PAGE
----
Ryan Driver: Finding His VoiceMusic Features Ryan Driver
Album: Who’s Breathing?
For Fans Of: John Martyn, Brett Dennen, JJ Cale
Before singer/songwriter Ryan Driver could release his own albums, he first had to learn to like the sound of his own voice.
The performer initially avoided sharing his dulcet tones, citing insecurity about his vocals, but those vocals are what Driver has become best known for. He put a dozen years of classical piano and seven year of classical flute training on the backburner and began focusing on guitar, an instrument he’s played since 13.
“It’s harder and harder to find pianos in performance spaces and I don’t like playing electric or electronic pianos very much,” Driver says. “And flute, well I like it in short bursts. I get tired of hearing it after a while. For some reason it’s easier for me to write a song when I’m playing guitar.”
Driver started performing when he first moved to Toronto in 1996, improvising music with his friends at a local café. Shortly afterwards, he began lending his skills to many bands in the scene including folk-rock group, The Silt. Driver would play guitar, piano, analog synthesizers, flute and drums for the three-piece for 12 years. He sang in the Ryan Driver Quartet, the jazz group featured on the second half of Who’s Breathing. He also performed as a member of Deep Dark United, experimental group The Reveries and alongside ambient producer Sandro Perri, among many other diverse groups of musicians.
Now 38, Driver’s latest release Who’s Breathing? shows off his newfound skills as a solo artist. The record was recorded over a two-day period with a bevy of musicians and co-producer Jean Martin. With lyrics that occasionally dip into the melancholy, Driver’s clear and crisp vocals rise above deceptively complex guitar choruses and twangy riffs. It’s breakneck bluegrass and soul music with Driver’s own little twists. The record features the artist on not only the strings but also on synthesizer, piano and flute. “Everything Must Spin,” the third, exceptionally catchy track on the record is an anthemic ditty about the cyclical nature of life.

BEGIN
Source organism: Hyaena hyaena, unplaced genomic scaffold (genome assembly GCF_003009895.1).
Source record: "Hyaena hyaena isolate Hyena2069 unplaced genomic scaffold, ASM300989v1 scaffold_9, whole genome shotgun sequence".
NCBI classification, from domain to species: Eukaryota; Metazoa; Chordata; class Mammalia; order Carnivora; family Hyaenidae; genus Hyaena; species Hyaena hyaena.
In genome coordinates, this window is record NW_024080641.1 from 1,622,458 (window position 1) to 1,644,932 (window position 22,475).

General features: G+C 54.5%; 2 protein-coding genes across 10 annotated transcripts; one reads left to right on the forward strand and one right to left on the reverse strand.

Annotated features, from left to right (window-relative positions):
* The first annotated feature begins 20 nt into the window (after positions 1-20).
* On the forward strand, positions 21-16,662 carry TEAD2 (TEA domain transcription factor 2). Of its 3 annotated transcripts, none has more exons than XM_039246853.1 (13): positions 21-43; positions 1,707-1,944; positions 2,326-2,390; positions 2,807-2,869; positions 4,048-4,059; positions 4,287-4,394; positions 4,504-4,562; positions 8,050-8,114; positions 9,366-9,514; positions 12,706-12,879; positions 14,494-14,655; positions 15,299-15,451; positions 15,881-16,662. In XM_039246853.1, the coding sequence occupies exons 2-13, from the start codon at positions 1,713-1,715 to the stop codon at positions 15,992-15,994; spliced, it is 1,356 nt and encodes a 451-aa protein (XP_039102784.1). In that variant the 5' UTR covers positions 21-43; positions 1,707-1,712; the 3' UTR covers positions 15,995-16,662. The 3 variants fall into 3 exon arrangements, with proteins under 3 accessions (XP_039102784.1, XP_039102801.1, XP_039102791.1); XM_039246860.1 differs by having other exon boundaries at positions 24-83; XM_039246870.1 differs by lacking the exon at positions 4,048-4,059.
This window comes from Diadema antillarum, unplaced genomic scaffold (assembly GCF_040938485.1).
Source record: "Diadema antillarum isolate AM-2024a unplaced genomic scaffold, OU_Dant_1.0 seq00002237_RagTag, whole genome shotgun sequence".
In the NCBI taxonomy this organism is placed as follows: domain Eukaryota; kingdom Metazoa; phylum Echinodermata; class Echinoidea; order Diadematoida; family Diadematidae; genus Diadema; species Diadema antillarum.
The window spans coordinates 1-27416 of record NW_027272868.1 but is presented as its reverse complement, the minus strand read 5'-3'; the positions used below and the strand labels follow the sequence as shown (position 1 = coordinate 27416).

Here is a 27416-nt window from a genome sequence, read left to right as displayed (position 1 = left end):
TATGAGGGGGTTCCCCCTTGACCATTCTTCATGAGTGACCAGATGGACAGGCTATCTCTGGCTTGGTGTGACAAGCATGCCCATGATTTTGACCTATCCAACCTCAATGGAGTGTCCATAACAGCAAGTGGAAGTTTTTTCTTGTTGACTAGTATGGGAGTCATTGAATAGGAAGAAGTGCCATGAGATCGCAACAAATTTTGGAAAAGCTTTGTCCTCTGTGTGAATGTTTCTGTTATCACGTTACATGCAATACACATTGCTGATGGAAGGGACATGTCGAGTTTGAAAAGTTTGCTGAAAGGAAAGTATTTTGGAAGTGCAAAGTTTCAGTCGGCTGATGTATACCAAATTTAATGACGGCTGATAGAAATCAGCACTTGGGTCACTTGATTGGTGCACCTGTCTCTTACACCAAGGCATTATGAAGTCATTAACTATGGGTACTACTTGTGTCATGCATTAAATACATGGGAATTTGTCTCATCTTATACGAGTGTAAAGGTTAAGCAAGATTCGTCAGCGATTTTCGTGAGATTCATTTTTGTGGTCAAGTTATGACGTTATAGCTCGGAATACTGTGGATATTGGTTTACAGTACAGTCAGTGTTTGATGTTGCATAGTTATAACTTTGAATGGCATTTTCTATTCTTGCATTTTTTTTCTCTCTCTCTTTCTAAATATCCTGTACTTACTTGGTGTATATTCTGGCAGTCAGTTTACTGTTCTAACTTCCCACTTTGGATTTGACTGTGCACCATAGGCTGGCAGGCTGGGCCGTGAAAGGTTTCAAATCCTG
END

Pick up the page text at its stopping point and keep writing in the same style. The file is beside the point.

“It’s sort of a reflection on spinning in the drunken sense and the sense that everything has cycles,” Driver says. “[It’s about] how everything is alright even when it’s not.”
Wanting distinctive sounds for each side of the LP, Driver flips to piano-driven songs for the second half of the album. The Ryan Driver Quartet, the group he’s been playing “weird versions of jazz ballads” with, accompanies him. It transforms Who’s Breathing into a totally different record, hearkening back to a cool jazz sound and then delving into an almost electronic realm on “Don’t Want to Leave You Without You.” Instrumental tracks like “When Now Turns To Never” show off Driver’s talent as an arranger sampling an array of sounds.
This experimental second release is only the beginning for Driver. He’ll release a 7-inch with friend and vocalist Thom Gill in the fall, and then it’s back to the studio to write more songs for his next album.